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In inorganic chemistry nitrites are salts of nitrous acid HNO2. They contain the nitrite ion NO2-. Nitrites of the alkali and alkaline earth metals can be synthesized by reacting an mixture of nitrogen monoxide NO and nitrogen dioxide NO2 with the corresponding metal hydroxide solution. Other nitrites are available through the reduction of the corresponding nitrates.

Sodium nitrite is used for the curing of meat because it prevents bacterial growth and, in a reaction with the meat's myoglobin, gives the product a desirable dark red color. Because of the toxicity of nitrite (lethal dose of nitrite for humans is about 22 mg per kg body weight), the maximum allowed nitrite concentration in meat products is 200 ppm. Under certain conditions, especially during overcooking, nitrites in meat can react with degradation products of amino acids, forming nitrosamines, which are known carcinogens.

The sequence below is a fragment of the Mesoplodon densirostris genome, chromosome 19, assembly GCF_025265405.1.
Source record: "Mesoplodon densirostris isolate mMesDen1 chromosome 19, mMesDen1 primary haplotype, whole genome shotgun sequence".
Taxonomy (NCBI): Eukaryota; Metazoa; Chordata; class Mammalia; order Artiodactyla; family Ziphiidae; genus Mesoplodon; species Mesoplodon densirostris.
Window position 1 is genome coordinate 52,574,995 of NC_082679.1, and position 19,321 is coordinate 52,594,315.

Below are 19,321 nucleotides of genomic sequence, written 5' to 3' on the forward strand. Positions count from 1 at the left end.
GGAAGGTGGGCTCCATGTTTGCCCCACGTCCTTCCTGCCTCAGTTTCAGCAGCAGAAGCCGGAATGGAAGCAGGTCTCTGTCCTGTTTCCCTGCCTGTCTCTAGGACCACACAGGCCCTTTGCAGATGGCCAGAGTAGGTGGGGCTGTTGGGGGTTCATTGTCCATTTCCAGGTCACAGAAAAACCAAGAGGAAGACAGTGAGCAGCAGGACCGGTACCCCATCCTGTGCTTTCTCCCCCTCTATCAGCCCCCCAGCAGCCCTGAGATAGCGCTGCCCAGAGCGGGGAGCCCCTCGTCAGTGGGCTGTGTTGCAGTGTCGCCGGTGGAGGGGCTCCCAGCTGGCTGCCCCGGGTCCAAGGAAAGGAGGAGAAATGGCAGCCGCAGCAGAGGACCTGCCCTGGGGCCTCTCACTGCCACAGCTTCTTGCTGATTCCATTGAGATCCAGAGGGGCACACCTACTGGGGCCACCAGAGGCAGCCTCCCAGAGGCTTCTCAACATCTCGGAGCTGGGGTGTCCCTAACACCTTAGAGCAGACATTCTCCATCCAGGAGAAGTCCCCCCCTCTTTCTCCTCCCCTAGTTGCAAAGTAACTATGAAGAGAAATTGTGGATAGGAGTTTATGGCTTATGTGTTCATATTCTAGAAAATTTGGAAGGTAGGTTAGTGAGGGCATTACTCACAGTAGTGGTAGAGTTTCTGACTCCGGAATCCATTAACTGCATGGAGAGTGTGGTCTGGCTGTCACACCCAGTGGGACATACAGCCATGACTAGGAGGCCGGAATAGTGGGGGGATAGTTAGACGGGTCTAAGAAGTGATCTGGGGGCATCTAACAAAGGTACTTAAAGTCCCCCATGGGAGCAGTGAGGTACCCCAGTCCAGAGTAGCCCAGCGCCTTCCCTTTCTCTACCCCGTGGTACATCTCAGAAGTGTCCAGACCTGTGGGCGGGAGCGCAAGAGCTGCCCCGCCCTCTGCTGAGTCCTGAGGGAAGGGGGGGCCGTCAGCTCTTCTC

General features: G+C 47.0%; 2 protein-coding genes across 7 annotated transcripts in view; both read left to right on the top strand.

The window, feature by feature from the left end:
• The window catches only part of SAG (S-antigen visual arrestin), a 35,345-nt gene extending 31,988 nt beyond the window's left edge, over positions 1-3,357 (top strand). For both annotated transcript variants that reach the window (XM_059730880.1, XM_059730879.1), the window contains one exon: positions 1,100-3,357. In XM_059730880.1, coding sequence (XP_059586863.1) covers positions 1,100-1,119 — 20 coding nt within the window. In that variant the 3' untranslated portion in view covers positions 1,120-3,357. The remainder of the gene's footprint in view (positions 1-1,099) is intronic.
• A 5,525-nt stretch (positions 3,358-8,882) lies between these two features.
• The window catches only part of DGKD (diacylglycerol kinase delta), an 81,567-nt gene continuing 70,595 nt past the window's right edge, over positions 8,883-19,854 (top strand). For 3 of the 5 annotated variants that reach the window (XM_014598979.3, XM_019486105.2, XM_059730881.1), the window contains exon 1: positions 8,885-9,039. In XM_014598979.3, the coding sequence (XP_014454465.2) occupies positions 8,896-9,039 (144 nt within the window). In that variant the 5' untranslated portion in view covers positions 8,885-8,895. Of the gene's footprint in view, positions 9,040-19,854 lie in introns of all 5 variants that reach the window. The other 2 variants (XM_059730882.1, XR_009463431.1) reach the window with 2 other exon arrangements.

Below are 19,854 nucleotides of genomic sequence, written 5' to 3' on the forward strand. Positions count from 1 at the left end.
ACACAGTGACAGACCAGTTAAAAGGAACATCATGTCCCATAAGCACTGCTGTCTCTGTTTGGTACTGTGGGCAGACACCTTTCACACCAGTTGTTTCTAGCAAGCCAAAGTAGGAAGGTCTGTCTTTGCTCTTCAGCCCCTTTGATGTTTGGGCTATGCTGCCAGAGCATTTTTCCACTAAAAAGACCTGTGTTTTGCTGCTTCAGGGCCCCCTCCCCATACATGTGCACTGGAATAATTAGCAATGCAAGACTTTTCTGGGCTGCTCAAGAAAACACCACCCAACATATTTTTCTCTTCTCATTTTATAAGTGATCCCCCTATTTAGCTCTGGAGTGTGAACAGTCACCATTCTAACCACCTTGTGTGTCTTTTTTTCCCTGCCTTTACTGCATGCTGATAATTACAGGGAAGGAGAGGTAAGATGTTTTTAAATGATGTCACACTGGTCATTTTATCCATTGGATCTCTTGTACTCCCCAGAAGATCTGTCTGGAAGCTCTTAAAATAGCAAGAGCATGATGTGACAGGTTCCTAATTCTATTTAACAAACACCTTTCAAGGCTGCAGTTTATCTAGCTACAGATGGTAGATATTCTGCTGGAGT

In organic chemistry, nitrites mean the esters of nitrous acid. They possess the general formula R-O-N=O, R being an aryl or alkyl group. Amyl nitrite is used in medicine for the treatment of heart diseases.

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